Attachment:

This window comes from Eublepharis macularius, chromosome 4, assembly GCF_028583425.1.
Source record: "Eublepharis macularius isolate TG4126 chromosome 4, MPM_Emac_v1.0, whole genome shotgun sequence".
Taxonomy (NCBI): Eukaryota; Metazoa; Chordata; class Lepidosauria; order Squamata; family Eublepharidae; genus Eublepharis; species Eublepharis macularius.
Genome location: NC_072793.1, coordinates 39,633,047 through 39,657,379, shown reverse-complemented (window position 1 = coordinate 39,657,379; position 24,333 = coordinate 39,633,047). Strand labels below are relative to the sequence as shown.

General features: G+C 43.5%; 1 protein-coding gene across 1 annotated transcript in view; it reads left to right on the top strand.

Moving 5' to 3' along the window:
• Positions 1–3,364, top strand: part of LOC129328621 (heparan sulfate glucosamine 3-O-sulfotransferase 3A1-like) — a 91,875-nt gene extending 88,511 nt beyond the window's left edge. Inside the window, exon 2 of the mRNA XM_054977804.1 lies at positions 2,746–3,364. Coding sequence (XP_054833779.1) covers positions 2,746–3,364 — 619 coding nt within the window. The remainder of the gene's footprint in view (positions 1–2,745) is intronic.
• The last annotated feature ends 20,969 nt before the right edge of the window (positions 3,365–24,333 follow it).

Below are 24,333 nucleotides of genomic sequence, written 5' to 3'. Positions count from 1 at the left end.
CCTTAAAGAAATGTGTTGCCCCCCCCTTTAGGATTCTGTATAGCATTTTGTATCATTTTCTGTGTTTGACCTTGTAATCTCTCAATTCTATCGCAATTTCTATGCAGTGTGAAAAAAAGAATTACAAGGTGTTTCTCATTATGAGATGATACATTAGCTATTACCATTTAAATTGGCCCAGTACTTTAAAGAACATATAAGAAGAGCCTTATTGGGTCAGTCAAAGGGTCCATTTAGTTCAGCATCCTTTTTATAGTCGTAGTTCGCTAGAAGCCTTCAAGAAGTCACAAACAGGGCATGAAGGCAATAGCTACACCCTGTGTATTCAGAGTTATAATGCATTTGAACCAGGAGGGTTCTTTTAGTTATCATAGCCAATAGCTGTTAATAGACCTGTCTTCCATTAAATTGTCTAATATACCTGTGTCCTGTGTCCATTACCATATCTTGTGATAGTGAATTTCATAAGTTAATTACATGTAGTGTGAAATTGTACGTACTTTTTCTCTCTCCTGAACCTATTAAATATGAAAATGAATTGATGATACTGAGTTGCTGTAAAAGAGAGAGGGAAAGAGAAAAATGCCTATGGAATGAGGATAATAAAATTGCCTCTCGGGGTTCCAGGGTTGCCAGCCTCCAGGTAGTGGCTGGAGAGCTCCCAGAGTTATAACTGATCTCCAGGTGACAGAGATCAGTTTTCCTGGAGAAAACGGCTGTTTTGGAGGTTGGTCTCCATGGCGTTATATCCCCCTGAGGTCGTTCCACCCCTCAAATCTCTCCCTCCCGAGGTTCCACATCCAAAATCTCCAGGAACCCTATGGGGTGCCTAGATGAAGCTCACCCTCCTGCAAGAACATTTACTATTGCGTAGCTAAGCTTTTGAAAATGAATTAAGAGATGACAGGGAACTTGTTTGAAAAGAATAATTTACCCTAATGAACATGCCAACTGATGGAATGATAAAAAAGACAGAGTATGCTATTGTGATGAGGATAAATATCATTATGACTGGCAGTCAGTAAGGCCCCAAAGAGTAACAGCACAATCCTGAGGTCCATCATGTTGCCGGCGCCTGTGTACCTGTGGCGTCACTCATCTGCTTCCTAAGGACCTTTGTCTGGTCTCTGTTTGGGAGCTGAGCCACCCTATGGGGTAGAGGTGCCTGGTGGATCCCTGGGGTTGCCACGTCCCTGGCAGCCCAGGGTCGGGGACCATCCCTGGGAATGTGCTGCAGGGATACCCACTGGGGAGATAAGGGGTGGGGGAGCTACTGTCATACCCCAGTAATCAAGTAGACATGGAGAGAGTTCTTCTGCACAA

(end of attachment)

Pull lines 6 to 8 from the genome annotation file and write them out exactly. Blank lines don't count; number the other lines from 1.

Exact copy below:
Moving 5' to 3' along the window:
• Positions 1–3,364, top strand: part of LOC129328621 (heparan sulfate glucosamine 3-O-sulfotransferase 3A1-like) — a 91,875-nt gene extending 88,511 nt beyond the window's left edge. Inside the window, exon 2 of the mRNA XM_054977804.1 lies at positions 2,746–3,364. Coding sequence (XP_054833779.1) covers positions 2,746–3,364 — 619 coding nt within the window. The remainder of the gene's footprint in view (positions 1–2,745) is intronic.
• The last annotated feature ends 20,969 nt before the right edge of the window (positions 3,365–24,333 follow it).